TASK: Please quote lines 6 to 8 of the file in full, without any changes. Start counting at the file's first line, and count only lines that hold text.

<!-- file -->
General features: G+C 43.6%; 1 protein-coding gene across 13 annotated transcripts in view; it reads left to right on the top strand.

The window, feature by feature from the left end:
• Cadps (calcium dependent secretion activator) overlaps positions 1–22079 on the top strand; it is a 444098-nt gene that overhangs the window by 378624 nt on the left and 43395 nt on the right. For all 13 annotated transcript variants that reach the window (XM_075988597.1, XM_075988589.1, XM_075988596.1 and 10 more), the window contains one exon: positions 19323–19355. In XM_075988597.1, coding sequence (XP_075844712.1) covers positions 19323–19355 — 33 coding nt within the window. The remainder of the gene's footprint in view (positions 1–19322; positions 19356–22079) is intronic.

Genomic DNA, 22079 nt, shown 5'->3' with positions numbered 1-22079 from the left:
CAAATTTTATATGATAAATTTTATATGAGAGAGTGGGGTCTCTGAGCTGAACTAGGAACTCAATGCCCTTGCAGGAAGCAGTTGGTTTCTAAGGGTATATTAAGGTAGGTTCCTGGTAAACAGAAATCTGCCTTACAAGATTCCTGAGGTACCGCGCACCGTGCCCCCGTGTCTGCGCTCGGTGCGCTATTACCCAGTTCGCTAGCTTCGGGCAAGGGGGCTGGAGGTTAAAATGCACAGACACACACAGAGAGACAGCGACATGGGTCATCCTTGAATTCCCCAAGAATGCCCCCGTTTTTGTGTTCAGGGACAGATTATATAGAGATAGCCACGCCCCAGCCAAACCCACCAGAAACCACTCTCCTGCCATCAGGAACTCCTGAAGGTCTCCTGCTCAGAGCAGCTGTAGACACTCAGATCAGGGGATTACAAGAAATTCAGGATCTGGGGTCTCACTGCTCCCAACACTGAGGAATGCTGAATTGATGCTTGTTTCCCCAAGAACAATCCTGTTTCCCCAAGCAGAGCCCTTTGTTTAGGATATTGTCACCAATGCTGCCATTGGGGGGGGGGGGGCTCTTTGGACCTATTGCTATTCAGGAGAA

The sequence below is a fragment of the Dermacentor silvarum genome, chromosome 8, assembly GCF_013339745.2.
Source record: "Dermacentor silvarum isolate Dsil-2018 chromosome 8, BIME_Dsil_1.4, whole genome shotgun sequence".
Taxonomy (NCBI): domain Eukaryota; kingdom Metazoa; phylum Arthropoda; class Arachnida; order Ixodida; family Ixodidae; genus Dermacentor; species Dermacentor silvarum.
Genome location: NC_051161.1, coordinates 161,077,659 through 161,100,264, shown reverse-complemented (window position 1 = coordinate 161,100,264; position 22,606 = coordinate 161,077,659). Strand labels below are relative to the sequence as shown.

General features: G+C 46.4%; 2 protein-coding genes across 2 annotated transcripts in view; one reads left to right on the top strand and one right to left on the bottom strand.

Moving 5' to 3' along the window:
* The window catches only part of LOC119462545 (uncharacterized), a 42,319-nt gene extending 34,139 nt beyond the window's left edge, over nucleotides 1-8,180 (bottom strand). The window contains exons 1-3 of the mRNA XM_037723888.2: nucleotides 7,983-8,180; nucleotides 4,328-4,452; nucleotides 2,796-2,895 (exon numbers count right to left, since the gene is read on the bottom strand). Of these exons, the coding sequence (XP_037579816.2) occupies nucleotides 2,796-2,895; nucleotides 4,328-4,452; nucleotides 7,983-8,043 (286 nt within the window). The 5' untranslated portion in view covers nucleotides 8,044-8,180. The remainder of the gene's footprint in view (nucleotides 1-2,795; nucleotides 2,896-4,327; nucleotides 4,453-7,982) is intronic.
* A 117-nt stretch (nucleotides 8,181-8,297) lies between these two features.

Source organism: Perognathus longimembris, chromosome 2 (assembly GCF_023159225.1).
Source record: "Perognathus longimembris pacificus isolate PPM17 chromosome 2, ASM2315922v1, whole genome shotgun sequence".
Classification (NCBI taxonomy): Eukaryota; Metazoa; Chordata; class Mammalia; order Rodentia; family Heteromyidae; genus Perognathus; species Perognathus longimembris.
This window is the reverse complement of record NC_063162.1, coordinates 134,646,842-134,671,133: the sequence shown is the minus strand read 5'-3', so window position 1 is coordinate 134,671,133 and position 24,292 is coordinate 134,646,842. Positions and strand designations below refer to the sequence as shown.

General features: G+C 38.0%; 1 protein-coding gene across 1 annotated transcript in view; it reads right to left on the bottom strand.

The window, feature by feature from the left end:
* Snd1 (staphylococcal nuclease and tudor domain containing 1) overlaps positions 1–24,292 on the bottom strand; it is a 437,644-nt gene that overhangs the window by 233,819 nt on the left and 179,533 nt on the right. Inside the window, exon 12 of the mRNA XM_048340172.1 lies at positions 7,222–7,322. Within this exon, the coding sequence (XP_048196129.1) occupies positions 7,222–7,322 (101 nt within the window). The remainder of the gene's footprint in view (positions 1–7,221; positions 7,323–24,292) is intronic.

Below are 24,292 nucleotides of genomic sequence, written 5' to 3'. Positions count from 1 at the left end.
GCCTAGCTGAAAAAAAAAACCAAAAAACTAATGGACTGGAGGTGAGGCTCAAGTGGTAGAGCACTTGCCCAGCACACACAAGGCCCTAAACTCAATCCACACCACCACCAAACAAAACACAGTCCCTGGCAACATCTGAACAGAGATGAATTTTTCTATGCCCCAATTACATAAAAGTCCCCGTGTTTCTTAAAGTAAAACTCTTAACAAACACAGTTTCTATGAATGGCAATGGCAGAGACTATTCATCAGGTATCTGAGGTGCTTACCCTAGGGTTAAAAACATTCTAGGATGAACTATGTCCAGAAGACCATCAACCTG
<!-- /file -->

The sequence below is a fragment of the Dermacentor silvarum genome, chromosome 8, assembly GCF_013339745.2.
Source record: "Dermacentor silvarum isolate Dsil-2018 chromosome 8, BIME_Dsil_1.4, whole genome shotgun sequence".
Taxonomy (NCBI): domain Eukaryota; kingdom Metazoa; phylum Arthropoda; class Arachnida; order Ixodida; family Ixodidae; genus Dermacentor; species Dermacentor silvarum.